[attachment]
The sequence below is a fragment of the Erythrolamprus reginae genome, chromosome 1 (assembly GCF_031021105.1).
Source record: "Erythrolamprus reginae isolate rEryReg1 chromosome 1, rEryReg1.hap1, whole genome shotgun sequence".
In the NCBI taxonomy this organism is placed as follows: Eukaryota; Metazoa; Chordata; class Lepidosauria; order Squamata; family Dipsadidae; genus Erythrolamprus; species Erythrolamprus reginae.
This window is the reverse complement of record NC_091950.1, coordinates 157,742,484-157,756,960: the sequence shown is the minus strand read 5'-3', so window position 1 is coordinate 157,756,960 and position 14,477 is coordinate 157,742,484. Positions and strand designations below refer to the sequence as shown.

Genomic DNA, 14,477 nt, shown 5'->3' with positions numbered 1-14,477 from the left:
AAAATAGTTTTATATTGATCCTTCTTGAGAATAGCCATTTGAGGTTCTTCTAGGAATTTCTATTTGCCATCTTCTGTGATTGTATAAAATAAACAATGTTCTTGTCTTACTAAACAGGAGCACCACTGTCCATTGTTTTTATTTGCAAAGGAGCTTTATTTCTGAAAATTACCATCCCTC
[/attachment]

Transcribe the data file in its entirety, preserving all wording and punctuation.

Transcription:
The sequence below is a fragment of the Erythrolamprus reginae genome, chromosome 1 (assembly GCF_031021105.1).
Source record: "Erythrolamprus reginae isolate rEryReg1 chromosome 1, rEryReg1.hap1, whole genome shotgun sequence".
In the NCBI taxonomy this organism is placed as follows: Eukaryota; Metazoa; Chordata; class Lepidosauria; order Squamata; family Dipsadidae; genus Erythrolamprus; species Erythrolamprus reginae.
This window is the reverse complement of record NC_091950.1, coordinates 157,742,484-157,756,960: the sequence shown is the minus strand read 5'-3', so window position 1 is coordinate 157,756,960 and position 14,477 is coordinate 157,742,484. Positions and strand designations below refer to the sequence as shown.

Genomic DNA, 14,477 nt, shown 5'->3' with positions numbered 1-14,477 from the left:
AAAATAGTTTTATATTGATCCTTCTTGAGAATAGCCATTTGAGGTTCTTCTAGGAATTTCTATTTGCCATCTTCTGTGATTGTATAAAATAAACAATGTTCTTGTCTTACTAAACAGGAGCACCACTGTCCATTGTTTTTATTTGCAAAGGAGCTTTATTTCTGAAAATTACCATCCCTC